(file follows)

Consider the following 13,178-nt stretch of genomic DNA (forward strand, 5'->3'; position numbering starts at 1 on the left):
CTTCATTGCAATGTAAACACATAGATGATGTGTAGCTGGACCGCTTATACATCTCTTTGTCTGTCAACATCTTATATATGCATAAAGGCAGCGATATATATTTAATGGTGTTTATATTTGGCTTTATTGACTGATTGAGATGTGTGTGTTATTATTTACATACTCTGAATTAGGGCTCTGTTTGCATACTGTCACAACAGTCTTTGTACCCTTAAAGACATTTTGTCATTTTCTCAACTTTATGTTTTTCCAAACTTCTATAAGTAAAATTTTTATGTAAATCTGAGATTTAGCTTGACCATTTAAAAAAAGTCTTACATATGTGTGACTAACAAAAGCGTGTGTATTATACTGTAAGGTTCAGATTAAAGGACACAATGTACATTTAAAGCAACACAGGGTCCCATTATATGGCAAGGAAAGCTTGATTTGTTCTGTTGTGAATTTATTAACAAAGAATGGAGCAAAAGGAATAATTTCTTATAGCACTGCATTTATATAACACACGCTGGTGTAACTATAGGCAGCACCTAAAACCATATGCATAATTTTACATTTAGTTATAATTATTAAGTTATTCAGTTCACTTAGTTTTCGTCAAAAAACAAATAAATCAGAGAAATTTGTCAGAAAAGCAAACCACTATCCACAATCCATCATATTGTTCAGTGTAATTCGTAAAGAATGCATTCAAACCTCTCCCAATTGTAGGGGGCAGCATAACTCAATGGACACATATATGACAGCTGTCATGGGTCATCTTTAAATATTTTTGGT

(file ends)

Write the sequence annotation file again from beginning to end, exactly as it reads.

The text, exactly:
Consider the following 13,178-nt stretch of genomic DNA (forward strand, 5'->3'; position numbering starts at 1 on the left):
CTTCATTGCAATGTAAACACATAGATGATGTGTAGCTGGACCGCTTATACATCTCTTTGTCTGTCAACATCTTATATATGCATAAAGGCAGCGATATATATTTAATGGTGTTTATATTTGGCTTTATTGACTGATTGAGATGTGTGTGTTATTATTTACATACTCTGAATTAGGGCTCTGTTTGCATACTGTCACAACAGTCTTTGTACCCTTAAAGACATTTTGTCATTTTCTCAACTTTATGTTTTTCCAAACTTCTATAAGTAAAATTTTTATGTAAATCTGAGATTTAGCTTGACCATTTAAAAAAAGTCTTACATATGTGTGACTAACAAAAGCGTGTGTATTATACTGTAAGGTTCAGATTAAAGGACACAATGTACATTTAAAGCAACACAGGGTCCCATTATATGGCAAGGAAAGCTTGATTTGTTCTGTTGTGAATTTATTAACAAAGAATGGAGCAAAAGGAATAATTTCTTATAGCACTGCATTTATATAACACACGCTGGTGTAACTATAGGCAGCACCTAAAACCATATGCATAATTTTACATTTAGTTATAATTATTAAGTTATTCAGTTCACTTAGTTTTCGTCAAAAAACAAATAAATCAGAGAAATTTGTCAGAAAAGCAAACCACTATCCACAATCCATCATATTGTTCAGTGTAATTCGTAAAGAATGCATTCAAACCTCTCCCAATTGTAGGGGGCAGCATAACTCAATGGACACATATATGACAGCTGTCATGGGTCATCTTTAAATATTTTTGGT